the entire contents of the boxI recently went through my ES collection, thinking about all the stories behind each item.  One of my favorite things in my collection is a boxed copy of Battlespire: not because I like the game exactly (it proved to be too glitchy and laggy to be playable), but because it's fun to look at and it was a lucky find.  While I'd been watching on eBay, any boxed editions were few and far between (and way too expensive; the few I saw were like upwards of $200). Then I was browsing my local Craigslist one day and there happened to be one - usually the only games you see around here are the type of thing you'd find in the bargain bin at Walmart - and the seller also happened to work just two blocks away from where I was going to karate at the time, so it was meant to be.

The box isn't exactly in pristine condition, but it contains all the original inserts, which are an entertaining read, partly because some of them are written humorously, partly because of just how old they are. ("Battlespire is the first installement of the new series, which we have entitled the 'Legend Series'..... 'The first chapter of the new Adventure Series is entitled Redguard'".... "Which other game systems do you own? Saturn, N64, Playstation"...)

Read after the break to take a closer look at all the inserts (and feel free to click on each image to view a bigger version if you want to read them!)

First up is a welcome letter from Christopher Weaver, the president of Bethesda at the time.  I've added a text version of the letter to the wiki if you prefer to read it that way.

Of note it talks about how Battlespire and Redguard would be the first games in two new series, and what they intended each of those series to be.

letter from Bethesda's President

The next is a readme: it's a 4-page booklet: just a front, middle, and back, printed with green ink.  The first page is boring, just installation instructions mainly, but the middle and last page are pretty fun.

readme page 2-3

readme page 4

There's an ad for the Battlespire Athenaeum, the guidebook: again, this is a small booklet with just a front, middle, and back, and most of it is just an excerpt from the guidebook.  Here's what the cover looks like:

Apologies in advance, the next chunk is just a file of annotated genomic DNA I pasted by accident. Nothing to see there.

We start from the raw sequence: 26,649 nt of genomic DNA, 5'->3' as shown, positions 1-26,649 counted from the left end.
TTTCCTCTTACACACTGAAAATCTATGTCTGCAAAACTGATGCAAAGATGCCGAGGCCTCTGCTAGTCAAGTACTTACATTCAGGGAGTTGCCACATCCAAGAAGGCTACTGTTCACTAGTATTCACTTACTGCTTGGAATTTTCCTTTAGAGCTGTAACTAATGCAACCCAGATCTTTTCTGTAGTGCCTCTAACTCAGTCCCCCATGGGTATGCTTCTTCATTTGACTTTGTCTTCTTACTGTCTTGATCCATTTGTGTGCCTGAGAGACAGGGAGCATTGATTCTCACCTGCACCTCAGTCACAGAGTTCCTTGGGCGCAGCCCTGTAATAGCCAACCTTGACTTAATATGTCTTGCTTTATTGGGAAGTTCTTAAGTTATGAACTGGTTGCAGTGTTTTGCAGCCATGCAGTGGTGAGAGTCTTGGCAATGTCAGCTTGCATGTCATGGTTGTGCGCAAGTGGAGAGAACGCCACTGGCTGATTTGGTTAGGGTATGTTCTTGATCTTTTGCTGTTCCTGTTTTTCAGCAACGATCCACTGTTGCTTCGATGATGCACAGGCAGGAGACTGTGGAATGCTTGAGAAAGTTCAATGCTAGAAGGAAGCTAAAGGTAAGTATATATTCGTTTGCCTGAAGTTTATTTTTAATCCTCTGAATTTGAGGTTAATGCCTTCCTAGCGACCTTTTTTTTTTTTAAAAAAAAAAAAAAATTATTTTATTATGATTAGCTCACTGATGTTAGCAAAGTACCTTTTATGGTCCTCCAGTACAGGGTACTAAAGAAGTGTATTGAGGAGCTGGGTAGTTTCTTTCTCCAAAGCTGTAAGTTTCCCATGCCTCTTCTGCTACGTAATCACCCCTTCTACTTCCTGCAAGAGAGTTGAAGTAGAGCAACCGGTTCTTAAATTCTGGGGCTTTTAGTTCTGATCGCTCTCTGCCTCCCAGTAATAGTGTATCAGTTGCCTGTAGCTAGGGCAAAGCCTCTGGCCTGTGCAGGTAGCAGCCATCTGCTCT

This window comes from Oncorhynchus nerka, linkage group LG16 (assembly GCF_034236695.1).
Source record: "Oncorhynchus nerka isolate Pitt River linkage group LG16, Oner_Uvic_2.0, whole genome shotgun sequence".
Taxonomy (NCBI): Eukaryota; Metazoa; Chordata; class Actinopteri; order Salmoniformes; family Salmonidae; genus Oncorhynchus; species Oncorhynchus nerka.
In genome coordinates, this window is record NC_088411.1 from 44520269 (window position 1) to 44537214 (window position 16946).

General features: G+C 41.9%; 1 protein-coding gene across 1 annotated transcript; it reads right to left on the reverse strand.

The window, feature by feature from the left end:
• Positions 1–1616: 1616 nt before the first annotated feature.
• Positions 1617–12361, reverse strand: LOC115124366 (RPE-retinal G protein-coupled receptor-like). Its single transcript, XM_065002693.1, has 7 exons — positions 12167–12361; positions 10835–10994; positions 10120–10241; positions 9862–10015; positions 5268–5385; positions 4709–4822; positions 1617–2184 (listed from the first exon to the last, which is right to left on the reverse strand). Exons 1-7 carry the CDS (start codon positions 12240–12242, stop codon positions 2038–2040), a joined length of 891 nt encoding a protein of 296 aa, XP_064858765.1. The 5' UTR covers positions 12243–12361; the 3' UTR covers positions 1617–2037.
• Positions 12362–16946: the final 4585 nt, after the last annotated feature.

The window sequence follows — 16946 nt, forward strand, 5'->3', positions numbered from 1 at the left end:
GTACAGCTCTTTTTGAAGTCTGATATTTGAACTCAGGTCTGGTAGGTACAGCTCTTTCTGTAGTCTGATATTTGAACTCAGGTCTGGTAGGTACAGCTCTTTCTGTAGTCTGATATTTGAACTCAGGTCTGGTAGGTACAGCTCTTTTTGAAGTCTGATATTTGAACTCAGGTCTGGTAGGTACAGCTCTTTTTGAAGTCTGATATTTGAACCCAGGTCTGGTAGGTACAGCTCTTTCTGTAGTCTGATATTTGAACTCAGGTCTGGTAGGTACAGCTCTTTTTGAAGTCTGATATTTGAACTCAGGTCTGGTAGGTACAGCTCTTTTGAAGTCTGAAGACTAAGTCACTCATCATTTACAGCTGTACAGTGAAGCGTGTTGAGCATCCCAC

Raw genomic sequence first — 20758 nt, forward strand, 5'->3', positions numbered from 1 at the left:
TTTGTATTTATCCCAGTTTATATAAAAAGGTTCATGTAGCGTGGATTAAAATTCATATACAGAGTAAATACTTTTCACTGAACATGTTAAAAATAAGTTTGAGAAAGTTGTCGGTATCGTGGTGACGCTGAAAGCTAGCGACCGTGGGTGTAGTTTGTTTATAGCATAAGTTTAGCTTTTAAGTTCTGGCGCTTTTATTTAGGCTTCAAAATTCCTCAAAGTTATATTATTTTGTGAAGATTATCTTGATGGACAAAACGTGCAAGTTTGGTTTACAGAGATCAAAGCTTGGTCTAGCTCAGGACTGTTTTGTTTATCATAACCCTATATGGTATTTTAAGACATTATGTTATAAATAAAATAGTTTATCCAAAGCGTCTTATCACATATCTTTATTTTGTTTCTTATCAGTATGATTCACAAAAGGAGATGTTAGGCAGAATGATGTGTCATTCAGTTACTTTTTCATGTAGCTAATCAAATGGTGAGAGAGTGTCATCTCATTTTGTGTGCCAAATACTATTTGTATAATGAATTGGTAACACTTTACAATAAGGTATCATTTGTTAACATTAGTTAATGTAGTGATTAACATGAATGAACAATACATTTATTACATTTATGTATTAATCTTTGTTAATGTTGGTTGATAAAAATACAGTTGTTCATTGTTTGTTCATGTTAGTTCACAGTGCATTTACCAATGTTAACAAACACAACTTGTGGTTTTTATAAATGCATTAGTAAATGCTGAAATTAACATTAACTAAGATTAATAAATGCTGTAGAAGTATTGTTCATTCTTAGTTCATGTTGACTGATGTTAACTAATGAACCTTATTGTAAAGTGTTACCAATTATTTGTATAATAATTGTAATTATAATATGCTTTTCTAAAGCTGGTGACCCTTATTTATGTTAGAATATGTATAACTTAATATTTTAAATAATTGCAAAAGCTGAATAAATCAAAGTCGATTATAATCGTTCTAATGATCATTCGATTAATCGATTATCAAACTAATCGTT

Battlespire Athenaeum ad

The Battlespire manual is a 56-page booklet.  Here's the cover, and the "Designers' Notes" page at the end.

manual cover

designers' notes page

There's an ad for a multiplayer service:

MPlayer ad

It came with a Software Registration card, which reminds you of the technology of the time:

software registration card

Here's roughly what the disk looks like (apologies for the poor-quality scan.)  As you'll notice, it does not have a booklet/art on the front part on the case: this is why any disk-only versions you might find online are like that; it comes that way. Interestingly, a disk-only copy I'd previously purchased separately had a blue disk with a silver Daedric Crescent, whereas this one is silver-with-teal. If anyone knows why there'd be a difference, I'm really curious.

disk

And, lastly, here's the back cover of the box.

back of box

It's interesting to take a look at the history of the series and see how far it's come since then!

4 comments

Comment from: thelastdovah [Member]  
thelastdovah

It’s rather interesting seeing how much detail is put into manuals during the 90s and early 00s and the state of them nowadays. It’s a real shame that games don’t get this amount of details nowadays. Skyrim’s manual was ok but compared to Oblivion that had stuff on races, skills and other features in the game, it’s kinda meh. The Legendary Edition was a joke. Literally just a leaflet. :(

Battlespire and Redguard were interesting entries. If they had taken off, I could see there being adventure games on Android and IOS. That said, Legends seems to be getting recieved well and could give Bethesda a massive incentive to consider reviving the Adventure spin offs either directly or outsourcing it to others whilst they focus on their new projects.

I miss detailed manuals. :(

09/22/16 @ 15:01
Comment from: Jimeee [Visitor]
Jimeee

I think the decline of cool manuals is directly related to the rise of the internet. Most new games have their own dedicated site that the publishers want you to visit. Overwatch did a pretty decent job with their site, it was essentially the manual (or cool aspects of it) in website form.

10/24/16 @ 13:27
Comment from: Jimeee [Visitor]
Jimeee

I think the decline of cool manuals is directly related to the rise of the internet. Most new games have their own dedicated site that the publishers want you to visit. Overwatch did a pretty decent job with their site, it was essentially the manual (or cool aspects of it) in website form.

10/24/16 @ 13:28
Comment from: jimeee [Member]  
jimeee

I think the decline of cool manuals is directly related to the rise of the internet. Most new games have their own dedicated site that the publishers want you to visit. Overwatch did a pretty decent job with their site, it was essentially the manual (or cool aspects of it) in website form.

10/24/16 @ 13:29